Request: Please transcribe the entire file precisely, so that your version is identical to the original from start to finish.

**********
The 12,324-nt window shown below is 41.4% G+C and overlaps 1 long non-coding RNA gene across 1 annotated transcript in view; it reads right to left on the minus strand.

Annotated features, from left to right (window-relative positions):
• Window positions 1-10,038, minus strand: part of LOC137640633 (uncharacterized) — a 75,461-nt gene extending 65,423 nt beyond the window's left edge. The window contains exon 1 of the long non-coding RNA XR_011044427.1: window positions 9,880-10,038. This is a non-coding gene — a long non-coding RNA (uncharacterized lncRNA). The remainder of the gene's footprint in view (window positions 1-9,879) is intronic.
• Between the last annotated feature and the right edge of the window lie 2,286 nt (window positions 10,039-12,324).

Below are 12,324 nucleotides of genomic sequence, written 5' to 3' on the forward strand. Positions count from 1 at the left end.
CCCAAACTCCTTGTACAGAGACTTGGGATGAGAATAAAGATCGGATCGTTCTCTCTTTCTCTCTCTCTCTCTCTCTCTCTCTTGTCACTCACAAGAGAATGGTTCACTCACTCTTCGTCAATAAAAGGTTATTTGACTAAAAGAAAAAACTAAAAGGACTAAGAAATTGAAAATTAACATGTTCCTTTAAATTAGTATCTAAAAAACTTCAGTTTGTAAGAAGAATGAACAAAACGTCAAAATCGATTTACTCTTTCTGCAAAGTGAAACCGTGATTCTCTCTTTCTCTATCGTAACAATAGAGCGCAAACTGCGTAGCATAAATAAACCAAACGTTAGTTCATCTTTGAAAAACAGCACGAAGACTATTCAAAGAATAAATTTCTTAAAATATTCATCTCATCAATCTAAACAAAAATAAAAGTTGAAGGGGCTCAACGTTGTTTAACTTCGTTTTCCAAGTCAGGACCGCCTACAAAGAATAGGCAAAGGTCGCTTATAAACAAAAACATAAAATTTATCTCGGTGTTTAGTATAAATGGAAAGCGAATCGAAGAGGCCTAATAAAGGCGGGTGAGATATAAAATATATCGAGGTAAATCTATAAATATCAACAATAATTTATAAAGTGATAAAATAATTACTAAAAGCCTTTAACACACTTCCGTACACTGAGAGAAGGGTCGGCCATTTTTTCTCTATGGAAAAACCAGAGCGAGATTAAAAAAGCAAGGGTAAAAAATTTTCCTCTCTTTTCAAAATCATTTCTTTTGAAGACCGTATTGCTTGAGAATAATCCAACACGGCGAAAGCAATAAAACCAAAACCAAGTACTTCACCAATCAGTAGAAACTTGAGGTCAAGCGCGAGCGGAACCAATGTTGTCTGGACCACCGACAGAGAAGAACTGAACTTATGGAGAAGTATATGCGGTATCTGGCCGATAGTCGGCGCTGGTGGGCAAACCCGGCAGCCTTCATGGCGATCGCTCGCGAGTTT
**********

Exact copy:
The 12,324-nt window shown below is 41.4% G+C and overlaps 1 long non-coding RNA gene across 1 annotated transcript in view; it reads right to left on the minus strand.

Annotated features, from left to right (window-relative positions):
• Window positions 1-10,038, minus strand: part of LOC137640633 (uncharacterized) — a 75,461-nt gene extending 65,423 nt beyond the window's left edge. The window contains exon 1 of the long non-coding RNA XR_011044427.1: window positions 9,880-10,038. This is a non-coding gene — a long non-coding RNA (uncharacterized lncRNA). The remainder of the gene's footprint in view (window positions 1-9,879) is intronic.
• Between the last annotated feature and the right edge of the window lie 2,286 nt (window positions 10,039-12,324).

Below are 12,324 nucleotides of genomic sequence, written 5' to 3' on the forward strand. Positions count from 1 at the left end.
CCCAAACTCCTTGTACAGAGACTTGGGATGAGAATAAAGATCGGATCGTTCTCTCTTTCTCTCTCTCTCTCTCTCTCTCTCTTGTCACTCACAAGAGAATGGTTCACTCACTCTTCGTCAATAAAAGGTTATTTGACTAAAAGAAAAAACTAAAAGGACTAAGAAATTGAAAATTAACATGTTCCTTTAAATTAGTATCTAAAAAACTTCAGTTTGTAAGAAGAATGAACAAAACGTCAAAATCGATTTACTCTTTCTGCAAAGTGAAACCGTGATTCTCTCTTTCTCTATCGTAACAATAGAGCGCAAACTGCGTAGCATAAATAAACCAAACGTTAGTTCATCTTTGAAAAACAGCACGAAGACTATTCAAAGAATAAATTTCTTAAAATATTCATCTCATCAATCTAAACAAAAATAAAAGTTGAAGGGGCTCAACGTTGTTTAACTTCGTTTTCCAAGTCAGGACCGCCTACAAAGAATAGGCAAAGGTCGCTTATAAACAAAAACATAAAATTTATCTCGGTGTTTAGTATAAATGGAAAGCGAATCGAAGAGGCCTAATAAAGGCGGGTGAGATATAAAATATATCGAGGTAAATCTATAAATATCAACAATAATTTATAAAGTGATAAAATAATTACTAAAAGCCTTTAACACACTTCCGTACACTGAGAGAAGGGTCGGCCATTTTTTCTCTATGGAAAAACCAGAGCGAGATTAAAAAAGCAAGGGTAAAAAATTTTCCTCTCTTTTCAAAATCATTTCTTTTGAAGACCGTATTGCTTGAGAATAATCCAACACGGCGAAAGCAATAAAACCAAAACCAAGTACTTCACCAATCAGTAGAAACTTGAGGTCAAGCGCGAGCGGAACCAATGTTGTCTGGACCACCGACAGAGAAGAACTGAACTTATGGAGAAGTATATGCGGTATCTGGCCGATAGTCGGCGCTGGTGGGCAAACCCGGCAGCCTTCATGGCGATCGCTCGCGAGTTT